Friends, fun and food in Freiburg

“Back with more tomorrow … in German.”
So much for the promise I made on May 1.

The past few days have been a whirlwind of activity: I’ve shot over 2,000 photos, hung out with 12 friends, attended three concerts, gone on two hikes, visited two markets, climbed one cathedral, and slept, oh … about a half hour. Thank God for Nescafé Capuccino.

The last thing I remember is getting on a train at Paris’ Gare de L’Est and despairing at the monkeypile of luggage on top of my red bag.

The view from the TGV (the “train à grande vitesse” — very fast train) was beautiful, if a bit difficult to photograph.

All told, it took only about four hours to leave Paris behind and find myself in Freiburg’s Altstadt — the historic part of town.

It was fun to see the charming bächle again. I adore these little canals — and the opportunity they offer to absentmindedly fall and get your feet wet.

But I was especially smitten with the lilac garlands that adorn the Konviktstraße. Seriously: Could this place possibly *be* more picturesque?

I met up with my friend Jan and his girlfriend Sarah for some dinner, and before I knew it we’d shared several more meals and a couple of concerts. But for me, the highlight was returning to Bei Gundi and being reunited with my old gang.

At various points, I feared lives would be lost (including my own, by strangulation). But everyone survived.

I also enjoyed listening to one of Jan’s outdoor concerts. After this particular show, I dubbed him “The Pied Piper of Hamburg.”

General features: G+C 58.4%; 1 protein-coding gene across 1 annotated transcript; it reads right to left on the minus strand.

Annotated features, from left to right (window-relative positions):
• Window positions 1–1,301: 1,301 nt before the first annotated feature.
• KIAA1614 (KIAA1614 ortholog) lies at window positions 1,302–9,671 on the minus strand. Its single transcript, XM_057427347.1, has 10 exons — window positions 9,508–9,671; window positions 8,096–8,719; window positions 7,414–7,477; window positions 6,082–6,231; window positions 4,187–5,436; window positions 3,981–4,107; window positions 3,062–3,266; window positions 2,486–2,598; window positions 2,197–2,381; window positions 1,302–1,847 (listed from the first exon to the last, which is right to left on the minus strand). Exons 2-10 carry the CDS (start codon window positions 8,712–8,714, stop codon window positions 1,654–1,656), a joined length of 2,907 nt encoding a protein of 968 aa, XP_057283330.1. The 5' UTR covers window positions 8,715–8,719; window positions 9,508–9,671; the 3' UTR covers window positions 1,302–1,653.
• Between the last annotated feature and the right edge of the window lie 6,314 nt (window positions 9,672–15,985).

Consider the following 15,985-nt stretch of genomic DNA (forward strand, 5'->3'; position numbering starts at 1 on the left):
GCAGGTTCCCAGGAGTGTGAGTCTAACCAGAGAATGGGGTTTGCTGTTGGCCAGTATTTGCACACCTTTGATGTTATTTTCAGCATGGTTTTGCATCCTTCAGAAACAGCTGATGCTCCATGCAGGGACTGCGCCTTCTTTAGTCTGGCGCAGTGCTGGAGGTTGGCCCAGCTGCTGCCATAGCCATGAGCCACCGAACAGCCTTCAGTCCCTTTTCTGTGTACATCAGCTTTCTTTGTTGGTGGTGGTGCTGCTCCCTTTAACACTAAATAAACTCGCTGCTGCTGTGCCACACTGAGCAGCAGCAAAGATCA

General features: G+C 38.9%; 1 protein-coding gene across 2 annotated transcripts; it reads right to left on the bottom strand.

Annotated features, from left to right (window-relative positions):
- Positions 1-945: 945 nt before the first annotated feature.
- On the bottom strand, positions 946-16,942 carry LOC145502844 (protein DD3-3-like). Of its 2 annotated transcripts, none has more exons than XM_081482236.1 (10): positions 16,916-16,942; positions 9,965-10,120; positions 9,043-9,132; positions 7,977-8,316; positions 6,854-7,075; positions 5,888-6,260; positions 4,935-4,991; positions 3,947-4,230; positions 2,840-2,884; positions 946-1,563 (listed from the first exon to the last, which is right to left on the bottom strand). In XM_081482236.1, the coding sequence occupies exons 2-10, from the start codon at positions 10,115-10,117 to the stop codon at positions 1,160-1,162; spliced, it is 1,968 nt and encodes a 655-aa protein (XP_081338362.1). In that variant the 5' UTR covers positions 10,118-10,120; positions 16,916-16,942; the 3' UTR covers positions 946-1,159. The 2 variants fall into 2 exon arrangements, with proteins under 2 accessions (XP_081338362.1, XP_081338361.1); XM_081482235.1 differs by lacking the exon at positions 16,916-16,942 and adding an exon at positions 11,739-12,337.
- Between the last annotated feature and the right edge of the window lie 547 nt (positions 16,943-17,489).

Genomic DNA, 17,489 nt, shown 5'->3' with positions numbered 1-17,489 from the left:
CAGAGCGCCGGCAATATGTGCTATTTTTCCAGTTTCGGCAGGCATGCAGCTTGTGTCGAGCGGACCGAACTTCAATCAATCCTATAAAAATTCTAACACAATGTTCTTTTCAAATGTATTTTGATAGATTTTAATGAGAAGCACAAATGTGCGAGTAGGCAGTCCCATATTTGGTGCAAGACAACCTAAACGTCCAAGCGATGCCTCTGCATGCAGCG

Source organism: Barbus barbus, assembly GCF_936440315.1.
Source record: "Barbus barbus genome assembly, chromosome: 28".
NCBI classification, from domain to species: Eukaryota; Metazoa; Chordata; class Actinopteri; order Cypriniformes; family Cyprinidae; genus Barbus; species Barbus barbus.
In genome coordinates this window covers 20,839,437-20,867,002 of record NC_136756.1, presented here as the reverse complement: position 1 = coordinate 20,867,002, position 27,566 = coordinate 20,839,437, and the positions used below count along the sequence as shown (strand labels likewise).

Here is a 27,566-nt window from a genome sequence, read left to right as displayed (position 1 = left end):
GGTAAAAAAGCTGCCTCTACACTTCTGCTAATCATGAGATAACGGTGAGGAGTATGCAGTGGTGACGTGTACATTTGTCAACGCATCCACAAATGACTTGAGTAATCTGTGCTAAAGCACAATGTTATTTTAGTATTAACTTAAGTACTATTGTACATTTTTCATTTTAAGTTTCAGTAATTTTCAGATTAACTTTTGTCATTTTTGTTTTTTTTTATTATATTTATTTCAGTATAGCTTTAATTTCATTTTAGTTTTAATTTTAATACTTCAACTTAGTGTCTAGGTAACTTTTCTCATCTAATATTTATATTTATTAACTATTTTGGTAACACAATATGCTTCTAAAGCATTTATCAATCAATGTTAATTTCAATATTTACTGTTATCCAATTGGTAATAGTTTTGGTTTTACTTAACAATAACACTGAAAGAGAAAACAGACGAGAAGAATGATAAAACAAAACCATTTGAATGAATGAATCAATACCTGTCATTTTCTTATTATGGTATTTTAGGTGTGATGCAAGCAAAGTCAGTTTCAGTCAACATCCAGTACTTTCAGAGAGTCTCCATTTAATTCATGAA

I was delighted to discover that my Rosetta Stone German lessons are finally kicking in. I read this sign and immediately understood: “The outdoor beer hall is open.” Waahhooo!

One evening, I hiked to the top of the Schlossberg to watch the sunset. I loved hearing the sounds of merriment from the biergarten grow steadily louder as the light grew dimmer. Die Menschen hier sure do love their bier!

I have lots more to say about Freiburg, but the Münster and the market and the Black Forest will have to wait for another day.

For now, I leave you with a few more photos of this beautiful city. Bis später !

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    • Yes, yes! I highly recommend a visit! You can see the old town in two or three days, but I recommend a longer stay if you can swing it … the easy pace of life here kinda gets into your bones. And the beer isn’t awful, either! 🙂

  1. Wow, an eye-opening post for me; I never really imagined Germany looking so quaint. The lilac street is ridiculous. And you know I’m a sucker for anything cobblestoned. Glad you’re getting the most out of your vacation!

    • Yeah, I know you’re a sucker for cobblestones … which is why you should come over here at once and make some new friends and drink beer! 🙂

    • Where is everyone? I asked everyone to please step out of the frame so I could get a clean shot. 😉

    • I love this town too, Mendi! I speak a very tiny bit of German — just enough to buy groceries and ask for directions. But it’s surprising how well you can communicate with just a few phrases and gestures. Still, I hope to be a little bit more conversant by the time I go back in September. One of my favorite things when I travel is to interact with the locals, and that means picking up a bit of the local language. Thanks for traveling along with me!

      • Thanks! You’re right, making friends can be so simple..and of course, it doesn’t help if you can speak English. When I travelled around Europe, I would meet people from all countries in the hostels, and majority of the time, the common language was English. Good for me, but not good for my French speaking skills! Enjoy your travels!

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